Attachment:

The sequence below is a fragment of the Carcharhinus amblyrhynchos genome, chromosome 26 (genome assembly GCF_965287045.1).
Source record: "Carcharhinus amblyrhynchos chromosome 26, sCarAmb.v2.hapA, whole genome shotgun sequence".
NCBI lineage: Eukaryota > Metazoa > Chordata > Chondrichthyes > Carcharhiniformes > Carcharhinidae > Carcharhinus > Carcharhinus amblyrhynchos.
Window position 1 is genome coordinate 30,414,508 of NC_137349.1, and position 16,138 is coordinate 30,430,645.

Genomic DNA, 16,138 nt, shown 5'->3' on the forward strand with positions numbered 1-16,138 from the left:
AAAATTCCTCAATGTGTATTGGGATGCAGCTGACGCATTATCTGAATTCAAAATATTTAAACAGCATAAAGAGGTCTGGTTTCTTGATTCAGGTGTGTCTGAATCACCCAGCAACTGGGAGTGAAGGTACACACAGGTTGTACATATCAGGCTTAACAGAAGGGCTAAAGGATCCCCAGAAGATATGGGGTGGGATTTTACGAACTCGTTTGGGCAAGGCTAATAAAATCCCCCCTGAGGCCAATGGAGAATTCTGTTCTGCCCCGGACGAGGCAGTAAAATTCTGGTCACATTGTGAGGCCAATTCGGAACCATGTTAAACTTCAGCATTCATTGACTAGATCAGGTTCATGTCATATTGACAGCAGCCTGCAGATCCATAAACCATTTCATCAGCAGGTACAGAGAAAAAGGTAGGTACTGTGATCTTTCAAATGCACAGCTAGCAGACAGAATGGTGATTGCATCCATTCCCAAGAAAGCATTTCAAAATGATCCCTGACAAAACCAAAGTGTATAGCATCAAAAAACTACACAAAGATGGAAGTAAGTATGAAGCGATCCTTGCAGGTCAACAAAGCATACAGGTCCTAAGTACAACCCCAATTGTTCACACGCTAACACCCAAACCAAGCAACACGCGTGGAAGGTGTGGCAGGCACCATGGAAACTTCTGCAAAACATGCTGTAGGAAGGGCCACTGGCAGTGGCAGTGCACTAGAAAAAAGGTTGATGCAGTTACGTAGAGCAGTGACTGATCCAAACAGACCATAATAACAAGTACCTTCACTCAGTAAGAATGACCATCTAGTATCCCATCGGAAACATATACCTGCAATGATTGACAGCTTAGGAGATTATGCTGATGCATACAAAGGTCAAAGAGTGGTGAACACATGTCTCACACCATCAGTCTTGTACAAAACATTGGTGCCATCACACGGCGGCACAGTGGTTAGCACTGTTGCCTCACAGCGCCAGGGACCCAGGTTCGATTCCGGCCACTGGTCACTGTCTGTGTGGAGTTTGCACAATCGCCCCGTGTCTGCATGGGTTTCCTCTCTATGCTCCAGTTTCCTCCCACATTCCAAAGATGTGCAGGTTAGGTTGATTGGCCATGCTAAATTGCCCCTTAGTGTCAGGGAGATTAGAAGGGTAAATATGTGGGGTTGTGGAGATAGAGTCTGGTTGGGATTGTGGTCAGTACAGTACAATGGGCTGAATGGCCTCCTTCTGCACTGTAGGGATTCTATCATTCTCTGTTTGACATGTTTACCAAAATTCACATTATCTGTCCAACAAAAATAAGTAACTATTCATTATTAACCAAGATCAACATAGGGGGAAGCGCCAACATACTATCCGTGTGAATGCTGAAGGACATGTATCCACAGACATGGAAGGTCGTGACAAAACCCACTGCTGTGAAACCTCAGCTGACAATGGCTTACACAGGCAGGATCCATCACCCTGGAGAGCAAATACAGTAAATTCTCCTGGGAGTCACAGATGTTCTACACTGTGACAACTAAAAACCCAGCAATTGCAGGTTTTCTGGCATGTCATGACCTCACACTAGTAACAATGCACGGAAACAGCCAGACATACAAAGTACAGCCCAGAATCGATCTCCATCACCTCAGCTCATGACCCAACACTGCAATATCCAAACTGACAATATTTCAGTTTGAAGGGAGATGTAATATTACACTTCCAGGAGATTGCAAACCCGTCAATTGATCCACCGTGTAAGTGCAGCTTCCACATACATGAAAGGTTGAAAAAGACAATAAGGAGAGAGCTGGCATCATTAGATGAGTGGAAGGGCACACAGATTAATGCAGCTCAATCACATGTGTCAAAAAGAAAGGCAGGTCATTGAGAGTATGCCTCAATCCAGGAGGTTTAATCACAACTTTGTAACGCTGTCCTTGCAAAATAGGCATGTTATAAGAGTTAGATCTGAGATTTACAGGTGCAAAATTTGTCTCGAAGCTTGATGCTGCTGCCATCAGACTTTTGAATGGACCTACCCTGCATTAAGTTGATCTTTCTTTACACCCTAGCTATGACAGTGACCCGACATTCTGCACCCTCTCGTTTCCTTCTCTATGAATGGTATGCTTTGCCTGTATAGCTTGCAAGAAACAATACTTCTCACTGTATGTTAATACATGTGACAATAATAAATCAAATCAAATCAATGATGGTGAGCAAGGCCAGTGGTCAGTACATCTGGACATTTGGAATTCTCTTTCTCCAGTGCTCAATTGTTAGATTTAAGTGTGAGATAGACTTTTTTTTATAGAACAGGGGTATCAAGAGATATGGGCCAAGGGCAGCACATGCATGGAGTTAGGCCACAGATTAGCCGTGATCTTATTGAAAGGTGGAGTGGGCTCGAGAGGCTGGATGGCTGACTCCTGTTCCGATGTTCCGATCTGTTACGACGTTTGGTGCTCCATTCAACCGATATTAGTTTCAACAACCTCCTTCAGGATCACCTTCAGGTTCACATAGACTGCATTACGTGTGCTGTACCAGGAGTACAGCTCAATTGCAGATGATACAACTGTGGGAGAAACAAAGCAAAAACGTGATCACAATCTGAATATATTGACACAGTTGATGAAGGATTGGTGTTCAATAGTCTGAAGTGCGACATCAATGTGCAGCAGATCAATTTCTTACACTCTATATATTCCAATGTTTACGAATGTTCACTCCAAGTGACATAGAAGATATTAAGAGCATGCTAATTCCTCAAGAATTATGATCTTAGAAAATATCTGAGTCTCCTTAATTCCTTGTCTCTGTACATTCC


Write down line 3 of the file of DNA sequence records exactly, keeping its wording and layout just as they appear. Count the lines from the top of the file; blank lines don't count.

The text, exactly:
NCBI lineage: Eukaryota > Metazoa > Chordata > Chondrichthyes > Carcharhiniformes > Carcharhinidae > Carcharhinus > Carcharhinus amblyrhynchos.